I didn't fancy my second ever landing being a dead stick one.

As you may already know the UL Power is an 'electric' engine. That is, it needs an electric supply to run both the ignition and fuel pump. As the Alternator was not charging the battery then the plane was running off the battery only. It's only good for approx 40 minutes in this condition before the voltage drops below 10 on the battery and the engine will stop.

So I grounded the plane until I found out what the problem was.

After checking the Dynon was not giving spurious readings by wiring up my Multimeter to the battery directly and running the engine - sure enough the Dynon was correct and the voltage was dropping slowly as the engine ran.

Off came the cowlings and it didn't take long to see what the problem was. See pics below. The Molex connector that connects the wires from the Alternator to the Rectifier/Regulator had melted (due to that long climb and being too close to an oil hose connector - which had got up to 95 degrees C +).

So I've cut out this Molex connector completely and just used butt splice connectors and routed these wires up and away from any heat source.

Once that was fixed and ground tested we were back in business.

Chris flew the complete aerobatic schedule - as part of the testing - on Tuesday.

He gave it another glowing report and finished up by saying "You've got a Rolls Royce aircraft here!".

He also said it was much more slippery than Pete's Twisters - it accelerated quicker and retained its energy better - all good news for aeros.

Pete has challenged me to a 'race' next year to see once and for all if a fixed gear is quicker than the retractable. It will be interesting to see what happens in that side by side test. 

The only issue from the aerobatic schedule was fuel venting out the vent line on the downline of the stall turn - see video below. Chris is not used to this happening so I will need to contact Pete to see what's going on and if there is a fix for this.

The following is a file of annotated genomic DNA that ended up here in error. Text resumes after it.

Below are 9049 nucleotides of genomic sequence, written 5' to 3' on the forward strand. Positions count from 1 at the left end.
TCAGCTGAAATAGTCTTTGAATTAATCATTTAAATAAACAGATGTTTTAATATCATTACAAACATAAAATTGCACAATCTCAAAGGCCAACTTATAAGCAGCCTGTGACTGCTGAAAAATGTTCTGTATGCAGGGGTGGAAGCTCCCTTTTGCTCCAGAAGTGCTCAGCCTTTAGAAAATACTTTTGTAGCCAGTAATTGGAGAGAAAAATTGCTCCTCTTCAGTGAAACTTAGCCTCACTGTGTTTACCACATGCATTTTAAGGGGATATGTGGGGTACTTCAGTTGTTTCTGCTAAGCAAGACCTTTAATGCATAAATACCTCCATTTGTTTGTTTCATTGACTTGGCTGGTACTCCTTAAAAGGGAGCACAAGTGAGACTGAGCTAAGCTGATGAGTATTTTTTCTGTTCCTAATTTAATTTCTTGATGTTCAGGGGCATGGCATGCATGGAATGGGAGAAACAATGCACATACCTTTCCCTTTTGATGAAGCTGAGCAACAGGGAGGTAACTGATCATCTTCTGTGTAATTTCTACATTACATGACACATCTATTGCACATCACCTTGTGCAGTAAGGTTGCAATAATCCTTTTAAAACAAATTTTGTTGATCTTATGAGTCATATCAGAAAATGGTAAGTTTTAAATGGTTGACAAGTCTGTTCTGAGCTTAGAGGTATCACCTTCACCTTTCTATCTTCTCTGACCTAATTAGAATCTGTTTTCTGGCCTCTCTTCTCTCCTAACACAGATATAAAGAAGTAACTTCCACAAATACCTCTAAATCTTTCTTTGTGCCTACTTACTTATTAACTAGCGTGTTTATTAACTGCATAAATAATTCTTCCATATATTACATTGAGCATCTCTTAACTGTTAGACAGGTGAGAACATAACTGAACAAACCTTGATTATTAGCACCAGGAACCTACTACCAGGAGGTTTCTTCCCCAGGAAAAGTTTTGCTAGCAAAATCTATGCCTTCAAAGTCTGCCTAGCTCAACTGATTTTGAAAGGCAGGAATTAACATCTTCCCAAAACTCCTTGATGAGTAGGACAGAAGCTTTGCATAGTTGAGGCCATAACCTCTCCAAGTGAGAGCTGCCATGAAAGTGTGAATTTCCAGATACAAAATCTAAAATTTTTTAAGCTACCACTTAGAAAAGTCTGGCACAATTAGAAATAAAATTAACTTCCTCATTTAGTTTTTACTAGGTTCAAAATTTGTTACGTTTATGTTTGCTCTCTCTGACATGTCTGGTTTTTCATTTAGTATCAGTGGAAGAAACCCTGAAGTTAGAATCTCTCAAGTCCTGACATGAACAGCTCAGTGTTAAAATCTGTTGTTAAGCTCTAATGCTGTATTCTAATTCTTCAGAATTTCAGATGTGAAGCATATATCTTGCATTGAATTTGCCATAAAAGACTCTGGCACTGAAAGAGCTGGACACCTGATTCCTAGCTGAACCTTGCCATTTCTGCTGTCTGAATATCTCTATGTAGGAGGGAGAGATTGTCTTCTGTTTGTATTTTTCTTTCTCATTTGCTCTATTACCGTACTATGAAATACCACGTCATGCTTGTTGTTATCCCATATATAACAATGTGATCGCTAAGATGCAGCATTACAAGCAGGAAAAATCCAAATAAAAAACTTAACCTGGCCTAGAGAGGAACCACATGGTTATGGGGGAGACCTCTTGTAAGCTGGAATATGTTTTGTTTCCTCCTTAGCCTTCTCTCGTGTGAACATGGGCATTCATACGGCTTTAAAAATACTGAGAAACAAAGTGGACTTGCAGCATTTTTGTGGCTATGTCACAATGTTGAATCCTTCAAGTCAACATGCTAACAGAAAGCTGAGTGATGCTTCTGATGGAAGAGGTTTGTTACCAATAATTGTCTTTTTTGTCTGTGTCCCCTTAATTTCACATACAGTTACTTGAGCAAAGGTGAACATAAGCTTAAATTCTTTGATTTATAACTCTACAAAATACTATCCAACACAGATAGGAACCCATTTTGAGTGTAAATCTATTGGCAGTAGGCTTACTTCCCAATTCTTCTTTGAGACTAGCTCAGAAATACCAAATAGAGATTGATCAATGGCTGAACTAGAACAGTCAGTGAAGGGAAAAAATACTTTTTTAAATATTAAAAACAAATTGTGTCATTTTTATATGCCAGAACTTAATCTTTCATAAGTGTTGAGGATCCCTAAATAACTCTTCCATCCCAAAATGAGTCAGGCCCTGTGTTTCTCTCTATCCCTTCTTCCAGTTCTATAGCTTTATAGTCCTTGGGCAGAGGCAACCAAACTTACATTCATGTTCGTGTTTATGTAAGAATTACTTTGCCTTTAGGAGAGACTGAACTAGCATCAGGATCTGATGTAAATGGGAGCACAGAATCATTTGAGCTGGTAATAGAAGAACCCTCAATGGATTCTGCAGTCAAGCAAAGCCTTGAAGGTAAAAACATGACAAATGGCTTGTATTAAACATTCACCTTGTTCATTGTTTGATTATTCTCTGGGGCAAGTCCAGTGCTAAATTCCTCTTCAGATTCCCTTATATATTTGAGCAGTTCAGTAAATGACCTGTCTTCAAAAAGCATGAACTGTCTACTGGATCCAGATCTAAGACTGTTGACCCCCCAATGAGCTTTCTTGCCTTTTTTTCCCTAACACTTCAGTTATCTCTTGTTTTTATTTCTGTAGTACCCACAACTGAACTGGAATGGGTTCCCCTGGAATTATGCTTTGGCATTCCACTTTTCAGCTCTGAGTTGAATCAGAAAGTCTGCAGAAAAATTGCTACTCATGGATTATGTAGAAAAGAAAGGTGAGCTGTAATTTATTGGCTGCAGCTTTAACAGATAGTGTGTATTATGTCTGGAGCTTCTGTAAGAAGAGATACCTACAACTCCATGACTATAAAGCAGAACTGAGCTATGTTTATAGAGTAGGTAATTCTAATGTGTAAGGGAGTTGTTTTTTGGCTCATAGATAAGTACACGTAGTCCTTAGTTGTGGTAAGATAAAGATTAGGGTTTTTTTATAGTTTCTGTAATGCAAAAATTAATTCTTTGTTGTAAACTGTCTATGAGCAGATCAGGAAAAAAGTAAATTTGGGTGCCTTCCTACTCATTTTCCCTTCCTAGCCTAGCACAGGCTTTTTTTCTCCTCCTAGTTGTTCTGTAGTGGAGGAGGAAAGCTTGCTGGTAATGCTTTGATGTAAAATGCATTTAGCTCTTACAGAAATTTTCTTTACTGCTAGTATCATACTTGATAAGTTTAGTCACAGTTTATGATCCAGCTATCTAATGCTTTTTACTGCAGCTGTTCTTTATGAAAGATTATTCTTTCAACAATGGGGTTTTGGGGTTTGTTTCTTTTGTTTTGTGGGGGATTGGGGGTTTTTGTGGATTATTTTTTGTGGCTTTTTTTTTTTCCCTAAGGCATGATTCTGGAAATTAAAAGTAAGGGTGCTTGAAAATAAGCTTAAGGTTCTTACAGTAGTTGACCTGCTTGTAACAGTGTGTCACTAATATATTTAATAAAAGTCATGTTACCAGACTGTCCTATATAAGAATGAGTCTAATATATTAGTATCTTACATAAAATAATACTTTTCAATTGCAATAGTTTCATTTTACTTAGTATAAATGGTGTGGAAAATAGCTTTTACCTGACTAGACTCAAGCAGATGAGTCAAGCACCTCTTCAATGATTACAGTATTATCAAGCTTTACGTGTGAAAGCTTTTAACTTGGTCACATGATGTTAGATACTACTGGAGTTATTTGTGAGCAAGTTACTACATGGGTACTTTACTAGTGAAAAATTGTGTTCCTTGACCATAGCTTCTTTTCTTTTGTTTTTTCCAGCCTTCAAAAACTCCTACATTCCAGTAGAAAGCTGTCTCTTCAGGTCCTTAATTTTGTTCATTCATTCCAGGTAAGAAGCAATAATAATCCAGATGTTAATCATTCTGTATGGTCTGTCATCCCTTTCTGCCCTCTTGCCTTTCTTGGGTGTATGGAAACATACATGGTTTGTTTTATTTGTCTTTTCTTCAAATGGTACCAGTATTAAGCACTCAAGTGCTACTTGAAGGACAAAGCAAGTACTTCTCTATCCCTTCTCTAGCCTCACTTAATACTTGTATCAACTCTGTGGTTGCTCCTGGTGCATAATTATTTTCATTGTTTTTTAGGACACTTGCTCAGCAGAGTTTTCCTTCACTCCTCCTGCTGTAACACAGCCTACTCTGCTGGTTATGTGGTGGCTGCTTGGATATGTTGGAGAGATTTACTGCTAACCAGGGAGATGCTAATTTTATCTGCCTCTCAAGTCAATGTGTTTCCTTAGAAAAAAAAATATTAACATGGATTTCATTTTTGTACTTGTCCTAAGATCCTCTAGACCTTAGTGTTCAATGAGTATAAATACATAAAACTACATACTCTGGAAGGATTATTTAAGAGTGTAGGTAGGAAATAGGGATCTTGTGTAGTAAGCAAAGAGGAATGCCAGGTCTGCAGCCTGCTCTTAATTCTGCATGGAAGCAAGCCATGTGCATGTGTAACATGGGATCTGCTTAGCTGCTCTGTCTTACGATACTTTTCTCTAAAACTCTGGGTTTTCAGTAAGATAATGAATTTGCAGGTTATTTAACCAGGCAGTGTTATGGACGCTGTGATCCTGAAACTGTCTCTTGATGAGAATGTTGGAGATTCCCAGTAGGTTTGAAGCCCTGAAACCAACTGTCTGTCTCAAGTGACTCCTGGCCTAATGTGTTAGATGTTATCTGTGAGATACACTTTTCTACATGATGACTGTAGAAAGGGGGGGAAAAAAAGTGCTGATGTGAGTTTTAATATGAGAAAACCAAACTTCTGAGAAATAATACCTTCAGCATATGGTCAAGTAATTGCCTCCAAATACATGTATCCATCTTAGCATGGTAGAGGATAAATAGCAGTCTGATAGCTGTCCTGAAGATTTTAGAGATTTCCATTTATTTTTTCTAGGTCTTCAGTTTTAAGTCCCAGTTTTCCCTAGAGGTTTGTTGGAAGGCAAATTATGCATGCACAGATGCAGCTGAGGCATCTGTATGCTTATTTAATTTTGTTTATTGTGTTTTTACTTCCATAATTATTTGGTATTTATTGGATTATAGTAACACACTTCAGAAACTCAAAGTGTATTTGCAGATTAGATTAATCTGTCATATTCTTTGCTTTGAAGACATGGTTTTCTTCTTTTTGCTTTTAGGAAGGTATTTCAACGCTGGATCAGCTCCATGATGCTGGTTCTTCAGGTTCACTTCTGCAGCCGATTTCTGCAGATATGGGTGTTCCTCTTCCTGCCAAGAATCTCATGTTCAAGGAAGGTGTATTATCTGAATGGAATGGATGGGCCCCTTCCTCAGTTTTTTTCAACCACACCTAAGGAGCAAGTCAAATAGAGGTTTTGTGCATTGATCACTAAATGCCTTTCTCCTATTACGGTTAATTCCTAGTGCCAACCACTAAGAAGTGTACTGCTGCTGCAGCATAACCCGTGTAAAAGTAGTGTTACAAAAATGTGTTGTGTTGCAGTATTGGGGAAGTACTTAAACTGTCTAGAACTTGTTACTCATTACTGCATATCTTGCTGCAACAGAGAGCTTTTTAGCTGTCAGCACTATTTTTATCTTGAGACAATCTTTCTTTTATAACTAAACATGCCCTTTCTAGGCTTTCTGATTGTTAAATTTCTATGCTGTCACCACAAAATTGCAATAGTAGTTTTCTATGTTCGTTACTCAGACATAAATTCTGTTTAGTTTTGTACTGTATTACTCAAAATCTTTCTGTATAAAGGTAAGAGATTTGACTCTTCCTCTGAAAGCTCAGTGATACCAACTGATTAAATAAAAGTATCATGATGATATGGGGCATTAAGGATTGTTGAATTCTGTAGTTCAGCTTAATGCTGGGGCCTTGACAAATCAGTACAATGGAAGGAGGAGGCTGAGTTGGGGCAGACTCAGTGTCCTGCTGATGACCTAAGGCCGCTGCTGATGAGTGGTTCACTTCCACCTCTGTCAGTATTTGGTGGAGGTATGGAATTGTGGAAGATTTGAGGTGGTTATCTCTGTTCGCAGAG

Video of the aero schedule here: https://youtu.be/fweoCIosUuY

It is recommended to watch this on a laptop or desktop as the annotations do not show up on mobile or iPad. 

G-FUUN is now up the back of the hanger and put to bed for January as I am away in New Zealand and Asia and won't be back until February.

So this blog will be a little quiet until mid February.

I intend to continue posting information as and when it arises and if I think it's worth sharing although it won't be the regular weekly or fortnightly updates that you are used to.

Happy New Year to everyone and here's to a FUUN filled 2017!


Sky reflections on my 2 hour flight

Chris inverted as part of the aerobatic schedule

Chris just about to set off on the Aerobatic Schedule flight. (I used to fly the Piper in the background.)

High speed fly by from Chris.

Landing

Making the most of this good December weather.

I've gone the 'Adrian Hatton route' of attaching the gear leg fairings to the fuselage with self tappers and then taping up the gap and fittings and then just leaving the bottom edge free to move on the gear leg. (Only good if you're not rigging and de-rigging all the time).
P-clip to secure the wing pins - nice to know they won't come loose whilst performing aeros.

The melted Molex connector.

Ditto. The offending article has now been removed from the system.

Wires now connected with butt splices and re-routed up and away to avoid any heat effects.

Max RPM. 149 knots straight and level (cowl flap closed). Note: throttle is not WOT at this speed - it is retarded to about 85%. Ignore the EFIS it has not had it's zero pitch set yet.

High speed cruise with cowl flap closed. 130 knots.

Cowl flap open and a bit less revs - maybe even in a very slight climb here. 125 knots.

Figures from straight and level. Note two sets of figures for cowl flap open and closed. Oil temp goes up by 5-10 degrees with it closed. 2650 is a sweet rev setting for the engine.

Climb performance. Not sparkling but to be expected as it is G-FAAT after all.


G-Meter after Chris' aeros schedule. +4.3 and minus 1.9. It's had a proper work out!